film fridays: a personal project where I put down my digital camera and share images created on film.
Last month, we went on a spring break trip to Louisiana to see my family. This was actually Chloe’s first time to ever step foot in Cajun Land. I had to break it to the children that they were half Coonass. lol. That’s right. Wear that badge of honor with pride, kids.
I schlepped ALL my photo gear, digital and film, all the way to Louisiana. I know my husband thinks I’m absolutely INSANE. This is a family trip. Not an expedition. I just wasn’t sure if I should rely solely on film. Seven days and 10 rolls of film later I realized I shot very little digital. And you know what I did with all those roles of film? I popped them into an envelope and waved goodbye to them. Then danced a little jig knowing that I would not have to lift a finger once I received them back. They would be perfect just the way they were. The digital images I did take are still sitting in their RAW format waiting patiently for me to cull, edit and then convert to jpg. In fact, I still have all the digital images from our anniversary trip (6 months ago) just sitting there. Raw and unedited. What a shame! It’s amazing what a weight has been lifted off my busy shoulders by film.
There IS a draw back to film, though. THE COST. The cost alone is a huge deterrence and I can see now why digital eventually choked out film. First you have to buy the film, typically online because there are so few camera shops around anymore, so add shipping. Then shipping to send the film to the lab, then the lab processing fee, then they charge shipping to send it back to you. All together, I have figured out it costs me about $2.50 for every click of the shutter. So you can see why digital is so appealing. Digital has it’s own set of cons, though. For example, you must buy and repeatedly upgrade expensive software just to be able to manipulate the files. Not to mention expensive memory cards, censor cleanings and additional hard drive space to store all that data.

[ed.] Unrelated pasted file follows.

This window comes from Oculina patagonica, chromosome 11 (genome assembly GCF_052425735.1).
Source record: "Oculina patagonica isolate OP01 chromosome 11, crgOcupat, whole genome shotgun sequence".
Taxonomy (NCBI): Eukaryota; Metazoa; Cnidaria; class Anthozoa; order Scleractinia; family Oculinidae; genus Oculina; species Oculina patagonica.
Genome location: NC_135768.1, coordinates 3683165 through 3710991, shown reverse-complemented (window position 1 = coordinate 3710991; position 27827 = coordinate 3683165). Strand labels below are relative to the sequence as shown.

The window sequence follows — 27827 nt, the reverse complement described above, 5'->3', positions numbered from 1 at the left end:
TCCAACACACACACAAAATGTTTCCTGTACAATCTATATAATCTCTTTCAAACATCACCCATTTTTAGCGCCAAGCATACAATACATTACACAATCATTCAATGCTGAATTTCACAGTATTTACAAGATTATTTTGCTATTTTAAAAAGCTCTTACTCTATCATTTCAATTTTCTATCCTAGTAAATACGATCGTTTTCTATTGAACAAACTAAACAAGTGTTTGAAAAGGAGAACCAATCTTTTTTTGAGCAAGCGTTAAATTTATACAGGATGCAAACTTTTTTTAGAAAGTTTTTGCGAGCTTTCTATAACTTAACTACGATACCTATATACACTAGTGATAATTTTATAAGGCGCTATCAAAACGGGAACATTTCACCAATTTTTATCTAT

So, you might notice I’ve lately been going back and forth between digital vs film. Film, in my opinion, is far superior at capturing detail and nuance. And the colors I find almost…edible. Does that sound weird? However, my digital camera is fast and sharp. I certainly could not imagine trying to photograph a busy toddler with my slow-as-molasses Mamiya and a manual focus lens. Yet, digital lacks the warmth film naturally has. I also feel like sometimes I “miss” moments with my film camera. I know that with every “click” I spend money, so I’m less decisive.
The internal debate continues and I think it’s too soon for me to rule out integrating film into my work but one thing is for sure, I will be using film for most of my personal photos. There is a special feeling I get knowing that I am using the same practices that hark back to the birth of photography: Recording light on light sensitive material. And no amount of “film look” photoshop actions can replace that.
So far, I have been using RPL to process/scan my film. This is the lab that all the rock stars of film use and you will not be disappointed if you use them. However, you will also pay dearly. Several hundred dollars into it, my film hobby soon felt like I had a gambling problem. I thought it might be time to look for an alternative and my research brought me to NCPS A significantly cheaper (and faster) lab than RPL.
In an effort to compare the two labs, I split 10 rolls of film between RPL and NCPS. This first post consists of scans from NCPS only. First up, Medium Format. Fuji 400H.
Not bad! The following were taken with my 35mm Pentax k1000 using kodak portra 400
So, not overly impressed with the 35mm scans. They all seemed really dark. (I had to bump curves in several) And this is confusing to me since I used a light meter and applied the same technique as I used with the medium format. Meter for shadow and overexpose by one stop. Also, several had dark streaks and little specks all over. I think they took great care with the 120 rolls but half-assed the 35mm. It’s hard to say though, as I’m still learning and these were two different films.